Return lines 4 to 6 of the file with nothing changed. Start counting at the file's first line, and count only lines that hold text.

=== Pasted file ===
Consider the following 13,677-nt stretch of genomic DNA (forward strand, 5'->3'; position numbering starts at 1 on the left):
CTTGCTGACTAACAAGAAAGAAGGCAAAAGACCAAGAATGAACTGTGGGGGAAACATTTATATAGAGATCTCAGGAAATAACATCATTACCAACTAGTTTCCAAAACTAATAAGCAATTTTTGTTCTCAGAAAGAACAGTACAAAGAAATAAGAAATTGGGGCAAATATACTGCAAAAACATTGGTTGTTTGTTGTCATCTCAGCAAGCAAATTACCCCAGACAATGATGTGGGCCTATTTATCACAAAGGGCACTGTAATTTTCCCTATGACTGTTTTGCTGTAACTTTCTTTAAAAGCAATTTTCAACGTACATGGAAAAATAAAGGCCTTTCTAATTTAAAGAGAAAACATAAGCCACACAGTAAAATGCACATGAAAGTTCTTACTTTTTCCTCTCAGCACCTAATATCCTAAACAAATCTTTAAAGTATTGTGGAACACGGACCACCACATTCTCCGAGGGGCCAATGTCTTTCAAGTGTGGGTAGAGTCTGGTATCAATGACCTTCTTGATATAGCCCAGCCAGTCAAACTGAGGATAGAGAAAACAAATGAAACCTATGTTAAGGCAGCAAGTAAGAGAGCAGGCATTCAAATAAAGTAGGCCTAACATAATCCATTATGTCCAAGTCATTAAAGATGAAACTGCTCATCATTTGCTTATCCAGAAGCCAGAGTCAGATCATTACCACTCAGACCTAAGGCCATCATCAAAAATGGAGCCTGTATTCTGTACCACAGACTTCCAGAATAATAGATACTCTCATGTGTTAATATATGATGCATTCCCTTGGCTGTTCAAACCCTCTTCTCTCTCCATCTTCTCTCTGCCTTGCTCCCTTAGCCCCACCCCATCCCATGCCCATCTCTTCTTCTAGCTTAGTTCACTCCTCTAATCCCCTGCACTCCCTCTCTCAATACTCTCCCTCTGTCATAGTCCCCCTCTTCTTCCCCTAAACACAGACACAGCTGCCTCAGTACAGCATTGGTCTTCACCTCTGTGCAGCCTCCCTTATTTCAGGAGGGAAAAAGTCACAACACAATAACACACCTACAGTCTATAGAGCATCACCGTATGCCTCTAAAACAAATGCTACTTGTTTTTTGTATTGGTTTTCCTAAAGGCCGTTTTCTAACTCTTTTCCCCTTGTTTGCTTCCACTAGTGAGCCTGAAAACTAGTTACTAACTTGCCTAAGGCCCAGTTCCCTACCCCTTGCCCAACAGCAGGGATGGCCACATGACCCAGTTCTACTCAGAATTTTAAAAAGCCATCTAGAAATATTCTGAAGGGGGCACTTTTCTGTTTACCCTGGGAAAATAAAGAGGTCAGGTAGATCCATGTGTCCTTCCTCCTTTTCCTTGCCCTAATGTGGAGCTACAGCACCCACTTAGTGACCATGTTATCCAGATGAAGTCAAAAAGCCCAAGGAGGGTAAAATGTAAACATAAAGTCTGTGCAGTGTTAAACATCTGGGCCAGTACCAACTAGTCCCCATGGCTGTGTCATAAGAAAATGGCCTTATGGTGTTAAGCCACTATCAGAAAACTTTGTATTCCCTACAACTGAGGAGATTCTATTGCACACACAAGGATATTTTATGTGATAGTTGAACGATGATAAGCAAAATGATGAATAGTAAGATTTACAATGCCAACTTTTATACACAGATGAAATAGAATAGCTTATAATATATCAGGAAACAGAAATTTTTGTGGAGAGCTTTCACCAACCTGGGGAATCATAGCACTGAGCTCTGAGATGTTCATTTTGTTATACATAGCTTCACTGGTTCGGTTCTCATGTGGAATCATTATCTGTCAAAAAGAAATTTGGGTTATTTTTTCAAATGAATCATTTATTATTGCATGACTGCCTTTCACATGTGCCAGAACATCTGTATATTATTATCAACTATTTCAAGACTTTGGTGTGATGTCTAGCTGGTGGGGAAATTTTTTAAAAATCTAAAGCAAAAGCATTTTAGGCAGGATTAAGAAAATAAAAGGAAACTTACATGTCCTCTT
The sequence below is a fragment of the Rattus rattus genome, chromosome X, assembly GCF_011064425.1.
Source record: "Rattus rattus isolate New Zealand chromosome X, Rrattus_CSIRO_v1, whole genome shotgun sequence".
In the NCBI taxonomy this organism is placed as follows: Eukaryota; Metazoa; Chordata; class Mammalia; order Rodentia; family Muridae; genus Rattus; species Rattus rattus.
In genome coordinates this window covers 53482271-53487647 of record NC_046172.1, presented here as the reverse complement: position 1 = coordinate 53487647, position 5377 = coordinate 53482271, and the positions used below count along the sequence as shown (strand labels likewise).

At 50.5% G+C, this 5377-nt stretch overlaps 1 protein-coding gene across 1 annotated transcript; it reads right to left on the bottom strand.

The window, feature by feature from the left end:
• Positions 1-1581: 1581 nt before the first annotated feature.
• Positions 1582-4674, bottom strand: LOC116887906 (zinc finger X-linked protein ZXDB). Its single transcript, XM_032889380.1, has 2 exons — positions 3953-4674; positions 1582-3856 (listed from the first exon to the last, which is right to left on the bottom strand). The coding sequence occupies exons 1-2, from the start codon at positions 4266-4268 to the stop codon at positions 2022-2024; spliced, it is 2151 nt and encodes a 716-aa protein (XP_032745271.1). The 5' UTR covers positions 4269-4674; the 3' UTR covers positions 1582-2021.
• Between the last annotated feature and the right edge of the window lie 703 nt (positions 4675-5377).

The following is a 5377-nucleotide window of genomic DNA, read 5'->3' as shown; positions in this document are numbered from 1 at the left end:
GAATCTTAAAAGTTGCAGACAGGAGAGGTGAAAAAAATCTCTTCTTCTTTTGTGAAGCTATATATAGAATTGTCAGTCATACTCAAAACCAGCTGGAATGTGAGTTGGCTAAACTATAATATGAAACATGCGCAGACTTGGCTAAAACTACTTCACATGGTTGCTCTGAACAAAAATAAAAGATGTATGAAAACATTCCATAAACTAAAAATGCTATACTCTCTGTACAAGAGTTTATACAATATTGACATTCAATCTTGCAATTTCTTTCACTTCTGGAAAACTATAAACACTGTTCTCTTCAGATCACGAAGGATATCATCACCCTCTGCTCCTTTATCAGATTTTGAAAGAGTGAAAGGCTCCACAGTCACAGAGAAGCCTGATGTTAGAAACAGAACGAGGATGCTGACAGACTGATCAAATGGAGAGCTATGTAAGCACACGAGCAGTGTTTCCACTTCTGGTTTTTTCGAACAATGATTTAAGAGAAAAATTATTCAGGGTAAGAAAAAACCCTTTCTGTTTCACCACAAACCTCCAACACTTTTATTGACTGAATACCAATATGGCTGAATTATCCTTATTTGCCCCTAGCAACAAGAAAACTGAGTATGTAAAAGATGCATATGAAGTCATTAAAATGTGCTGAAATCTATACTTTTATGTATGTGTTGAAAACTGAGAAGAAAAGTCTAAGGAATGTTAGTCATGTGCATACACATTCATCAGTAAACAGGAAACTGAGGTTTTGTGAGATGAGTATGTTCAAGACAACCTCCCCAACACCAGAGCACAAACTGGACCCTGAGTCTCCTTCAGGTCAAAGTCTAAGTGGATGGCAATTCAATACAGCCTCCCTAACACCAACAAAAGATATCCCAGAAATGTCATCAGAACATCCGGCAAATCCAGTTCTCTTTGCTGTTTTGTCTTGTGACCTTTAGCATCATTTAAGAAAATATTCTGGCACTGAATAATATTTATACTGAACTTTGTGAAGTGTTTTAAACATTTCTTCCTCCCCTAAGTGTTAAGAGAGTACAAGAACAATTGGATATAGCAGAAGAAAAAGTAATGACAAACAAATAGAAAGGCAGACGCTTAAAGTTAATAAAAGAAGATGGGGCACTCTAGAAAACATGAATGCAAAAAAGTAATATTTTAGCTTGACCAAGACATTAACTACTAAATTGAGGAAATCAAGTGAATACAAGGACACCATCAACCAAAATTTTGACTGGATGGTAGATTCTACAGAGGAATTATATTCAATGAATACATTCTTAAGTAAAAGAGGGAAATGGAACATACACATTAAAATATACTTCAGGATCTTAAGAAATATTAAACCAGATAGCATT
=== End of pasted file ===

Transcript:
Source record: "Rattus rattus isolate New Zealand chromosome X, Rrattus_CSIRO_v1, whole genome shotgun sequence".
In the NCBI taxonomy this organism is placed as follows: Eukaryota; Metazoa; Chordata; class Mammalia; order Rodentia; family Muridae; genus Rattus; species Rattus rattus.
In genome coordinates this window covers 53482271-53487647 of record NC_046172.1, presented here as the reverse complement: position 1 = coordinate 53487647, position 5377 = coordinate 53482271, and the positions used below count along the sequence as shown (strand labels likewise).